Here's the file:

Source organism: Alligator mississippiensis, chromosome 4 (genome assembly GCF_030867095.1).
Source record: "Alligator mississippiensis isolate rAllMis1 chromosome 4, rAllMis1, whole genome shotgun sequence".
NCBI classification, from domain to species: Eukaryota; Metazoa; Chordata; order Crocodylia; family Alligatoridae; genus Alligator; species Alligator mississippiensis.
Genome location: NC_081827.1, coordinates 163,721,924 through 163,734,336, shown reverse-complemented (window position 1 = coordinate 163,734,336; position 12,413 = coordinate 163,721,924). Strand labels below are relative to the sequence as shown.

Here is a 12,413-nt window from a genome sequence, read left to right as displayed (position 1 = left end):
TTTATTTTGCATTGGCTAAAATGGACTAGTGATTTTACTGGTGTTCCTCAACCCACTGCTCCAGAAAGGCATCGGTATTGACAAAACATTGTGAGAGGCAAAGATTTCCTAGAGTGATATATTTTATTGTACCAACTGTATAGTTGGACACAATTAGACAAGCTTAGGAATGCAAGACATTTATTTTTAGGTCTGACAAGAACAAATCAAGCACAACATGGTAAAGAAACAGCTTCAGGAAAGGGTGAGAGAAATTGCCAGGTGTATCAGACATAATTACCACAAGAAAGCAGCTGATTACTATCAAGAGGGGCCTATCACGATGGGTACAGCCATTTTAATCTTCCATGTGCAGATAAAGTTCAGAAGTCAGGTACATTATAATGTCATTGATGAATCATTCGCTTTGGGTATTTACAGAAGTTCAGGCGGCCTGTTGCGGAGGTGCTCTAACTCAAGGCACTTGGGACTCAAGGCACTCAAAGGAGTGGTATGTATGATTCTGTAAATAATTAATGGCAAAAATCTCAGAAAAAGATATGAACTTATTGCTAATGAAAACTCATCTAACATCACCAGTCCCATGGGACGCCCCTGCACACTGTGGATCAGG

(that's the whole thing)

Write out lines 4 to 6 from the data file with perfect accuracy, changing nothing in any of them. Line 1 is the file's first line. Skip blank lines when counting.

Genome location: NC_081827.1, coordinates 163,721,924 through 163,734,336, shown reverse-complemented (window position 1 = coordinate 163,734,336; position 12,413 = coordinate 163,721,924). Strand labels below are relative to the sequence as shown.

Here is a 12,413-nt window from a genome sequence, read left to right as displayed (position 1 = left end):
TTTATTTTGCATTGGCTAAAATGGACTAGTGATTTTACTGGTGTTCCTCAACCCACTGCTCCAGAAAGGCATCGGTATTGACAAAACATTGTGAGAGGCAAAGATTTCCTAGAGTGATATATTTTATTGTACCAACTGTATAGTTGGACACAATTAGACAAGCTTAGGAATGCAAGACATTTATTTTTAGGTCTGACAAGAACAAATCAAGCACAACATGGTAAAGAAACAGCTTCAGGAAAGGGTGAGAGAAATTGCCAGGTGTATCAGACATAATTACCACAAGAAAGCAGCTGATTACTATCAAGAGGGGCCTATCACGATGGGTACAGCCATTTTAATCTTCCATGTGCAGATAAAGTTCAGAAGTCAGGTACATTATAATGTCATTGATGAATCATTCGCTTTGGGTATTTACAGAAGTTCAGGCGGCCTGTTGCGGAGGTGCTCTAACTCAAGGCACTTGGGACTCAAGGCACTCAAAGGAGTGGTATGTATGATTCTGTAAATAATTAATGGCAAAAATCTCAGAAAAAGATATGAACTTATTGCTAATGAAAACTCATCTAACATCACCAGTCCCATGGGACGCCCCTGCACACTGTGGATCAGG